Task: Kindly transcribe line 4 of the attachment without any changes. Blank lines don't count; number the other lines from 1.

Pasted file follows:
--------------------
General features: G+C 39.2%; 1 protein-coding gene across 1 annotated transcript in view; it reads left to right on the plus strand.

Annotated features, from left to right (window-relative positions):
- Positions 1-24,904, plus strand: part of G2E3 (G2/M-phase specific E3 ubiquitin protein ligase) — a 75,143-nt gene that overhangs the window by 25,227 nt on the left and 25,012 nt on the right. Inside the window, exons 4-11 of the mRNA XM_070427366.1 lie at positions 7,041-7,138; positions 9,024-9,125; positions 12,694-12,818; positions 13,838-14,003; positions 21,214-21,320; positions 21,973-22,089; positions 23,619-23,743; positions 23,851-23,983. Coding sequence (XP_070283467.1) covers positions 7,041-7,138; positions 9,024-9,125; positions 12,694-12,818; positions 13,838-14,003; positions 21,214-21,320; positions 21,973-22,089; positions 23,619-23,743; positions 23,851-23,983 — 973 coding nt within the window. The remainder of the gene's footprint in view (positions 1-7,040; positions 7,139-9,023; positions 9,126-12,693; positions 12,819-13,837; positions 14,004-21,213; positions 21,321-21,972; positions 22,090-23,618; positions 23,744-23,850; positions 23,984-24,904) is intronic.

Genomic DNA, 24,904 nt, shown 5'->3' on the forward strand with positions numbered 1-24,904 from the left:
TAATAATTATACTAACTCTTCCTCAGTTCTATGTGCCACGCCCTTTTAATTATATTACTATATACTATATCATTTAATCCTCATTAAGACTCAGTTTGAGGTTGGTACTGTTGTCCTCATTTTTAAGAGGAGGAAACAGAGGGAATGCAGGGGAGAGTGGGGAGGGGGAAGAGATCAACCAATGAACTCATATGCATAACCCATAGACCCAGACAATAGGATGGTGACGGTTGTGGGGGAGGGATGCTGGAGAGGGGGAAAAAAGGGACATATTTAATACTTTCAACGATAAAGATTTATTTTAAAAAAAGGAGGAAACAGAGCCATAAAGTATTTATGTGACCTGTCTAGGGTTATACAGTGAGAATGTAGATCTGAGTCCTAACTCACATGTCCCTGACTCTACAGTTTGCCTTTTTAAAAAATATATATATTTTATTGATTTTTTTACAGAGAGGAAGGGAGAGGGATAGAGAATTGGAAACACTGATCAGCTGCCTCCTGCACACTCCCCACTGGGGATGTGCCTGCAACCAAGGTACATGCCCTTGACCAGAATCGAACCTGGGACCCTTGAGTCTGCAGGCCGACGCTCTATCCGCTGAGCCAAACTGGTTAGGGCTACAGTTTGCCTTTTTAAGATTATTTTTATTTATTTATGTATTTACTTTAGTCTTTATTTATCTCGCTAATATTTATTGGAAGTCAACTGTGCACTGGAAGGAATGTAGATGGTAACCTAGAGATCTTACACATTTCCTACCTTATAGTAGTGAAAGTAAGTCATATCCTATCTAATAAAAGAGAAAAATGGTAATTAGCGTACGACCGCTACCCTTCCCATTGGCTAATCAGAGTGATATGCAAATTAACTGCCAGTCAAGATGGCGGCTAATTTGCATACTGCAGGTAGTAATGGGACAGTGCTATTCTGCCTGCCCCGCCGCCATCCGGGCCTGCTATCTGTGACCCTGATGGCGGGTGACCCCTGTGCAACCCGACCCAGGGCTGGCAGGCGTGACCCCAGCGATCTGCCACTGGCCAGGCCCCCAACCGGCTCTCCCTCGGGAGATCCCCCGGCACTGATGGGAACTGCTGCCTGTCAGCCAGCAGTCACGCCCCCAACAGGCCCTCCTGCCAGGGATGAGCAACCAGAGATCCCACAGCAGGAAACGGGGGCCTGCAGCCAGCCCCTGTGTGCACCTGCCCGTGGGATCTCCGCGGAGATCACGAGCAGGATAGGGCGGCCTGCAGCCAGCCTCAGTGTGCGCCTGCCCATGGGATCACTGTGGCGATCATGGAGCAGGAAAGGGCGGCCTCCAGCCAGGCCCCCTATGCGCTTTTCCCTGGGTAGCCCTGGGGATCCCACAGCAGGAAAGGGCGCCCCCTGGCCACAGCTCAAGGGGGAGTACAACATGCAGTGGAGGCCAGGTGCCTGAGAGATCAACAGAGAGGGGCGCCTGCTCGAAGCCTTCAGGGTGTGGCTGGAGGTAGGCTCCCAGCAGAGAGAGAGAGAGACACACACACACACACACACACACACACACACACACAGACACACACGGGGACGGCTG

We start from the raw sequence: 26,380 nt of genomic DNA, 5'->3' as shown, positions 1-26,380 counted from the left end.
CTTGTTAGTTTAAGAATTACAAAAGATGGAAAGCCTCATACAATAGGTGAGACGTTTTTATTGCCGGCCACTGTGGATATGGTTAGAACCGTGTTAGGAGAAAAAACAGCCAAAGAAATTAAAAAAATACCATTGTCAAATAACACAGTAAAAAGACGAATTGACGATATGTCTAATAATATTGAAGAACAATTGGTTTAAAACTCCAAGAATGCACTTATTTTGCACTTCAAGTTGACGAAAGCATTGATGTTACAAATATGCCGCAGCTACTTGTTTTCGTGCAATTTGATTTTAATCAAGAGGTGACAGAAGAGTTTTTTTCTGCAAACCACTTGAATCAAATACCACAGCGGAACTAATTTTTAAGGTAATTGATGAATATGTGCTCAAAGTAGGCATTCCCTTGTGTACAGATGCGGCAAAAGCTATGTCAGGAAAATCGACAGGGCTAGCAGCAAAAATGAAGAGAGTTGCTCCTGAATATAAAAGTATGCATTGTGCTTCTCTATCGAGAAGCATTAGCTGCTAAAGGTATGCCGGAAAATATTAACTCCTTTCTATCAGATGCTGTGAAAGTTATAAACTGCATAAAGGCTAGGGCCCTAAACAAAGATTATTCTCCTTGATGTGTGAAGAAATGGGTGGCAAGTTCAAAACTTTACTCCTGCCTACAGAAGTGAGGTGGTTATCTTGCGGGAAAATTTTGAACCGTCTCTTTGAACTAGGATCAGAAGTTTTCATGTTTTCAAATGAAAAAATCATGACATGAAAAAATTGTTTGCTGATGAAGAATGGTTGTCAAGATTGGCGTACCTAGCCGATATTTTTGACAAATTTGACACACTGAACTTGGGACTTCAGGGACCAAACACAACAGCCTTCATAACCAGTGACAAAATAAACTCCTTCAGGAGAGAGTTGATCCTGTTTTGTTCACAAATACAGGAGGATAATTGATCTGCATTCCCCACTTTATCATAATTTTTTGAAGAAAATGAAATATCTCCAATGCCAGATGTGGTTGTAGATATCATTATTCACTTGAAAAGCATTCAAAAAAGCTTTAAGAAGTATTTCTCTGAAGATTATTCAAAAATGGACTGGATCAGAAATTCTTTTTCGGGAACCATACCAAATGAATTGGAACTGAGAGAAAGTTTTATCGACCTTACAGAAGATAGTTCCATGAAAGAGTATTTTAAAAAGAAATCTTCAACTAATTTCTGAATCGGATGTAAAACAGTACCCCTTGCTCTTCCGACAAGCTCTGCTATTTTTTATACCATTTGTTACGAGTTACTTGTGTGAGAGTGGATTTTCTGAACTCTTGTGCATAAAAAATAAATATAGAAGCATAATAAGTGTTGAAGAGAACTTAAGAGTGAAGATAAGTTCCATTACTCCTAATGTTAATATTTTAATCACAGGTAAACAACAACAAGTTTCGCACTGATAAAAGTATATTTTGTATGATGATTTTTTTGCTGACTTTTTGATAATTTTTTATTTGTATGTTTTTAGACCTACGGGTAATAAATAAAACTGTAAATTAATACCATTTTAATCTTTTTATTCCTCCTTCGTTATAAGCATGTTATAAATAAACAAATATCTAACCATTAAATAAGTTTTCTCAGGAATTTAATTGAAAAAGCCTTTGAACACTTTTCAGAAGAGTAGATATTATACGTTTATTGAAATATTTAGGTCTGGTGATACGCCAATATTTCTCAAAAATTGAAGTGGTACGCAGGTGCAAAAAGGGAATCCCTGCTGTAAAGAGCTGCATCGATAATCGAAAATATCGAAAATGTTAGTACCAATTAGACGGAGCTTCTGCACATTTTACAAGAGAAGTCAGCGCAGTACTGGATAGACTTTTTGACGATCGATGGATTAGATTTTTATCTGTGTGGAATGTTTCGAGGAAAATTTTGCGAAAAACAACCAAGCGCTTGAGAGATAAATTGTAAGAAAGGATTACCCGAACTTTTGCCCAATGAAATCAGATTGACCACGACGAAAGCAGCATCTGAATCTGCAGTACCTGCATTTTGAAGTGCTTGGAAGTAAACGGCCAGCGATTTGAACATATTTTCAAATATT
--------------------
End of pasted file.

Genomic DNA, 24,904 nt, shown 5'->3' on the forward strand with positions numbered 1-24,904 from the left: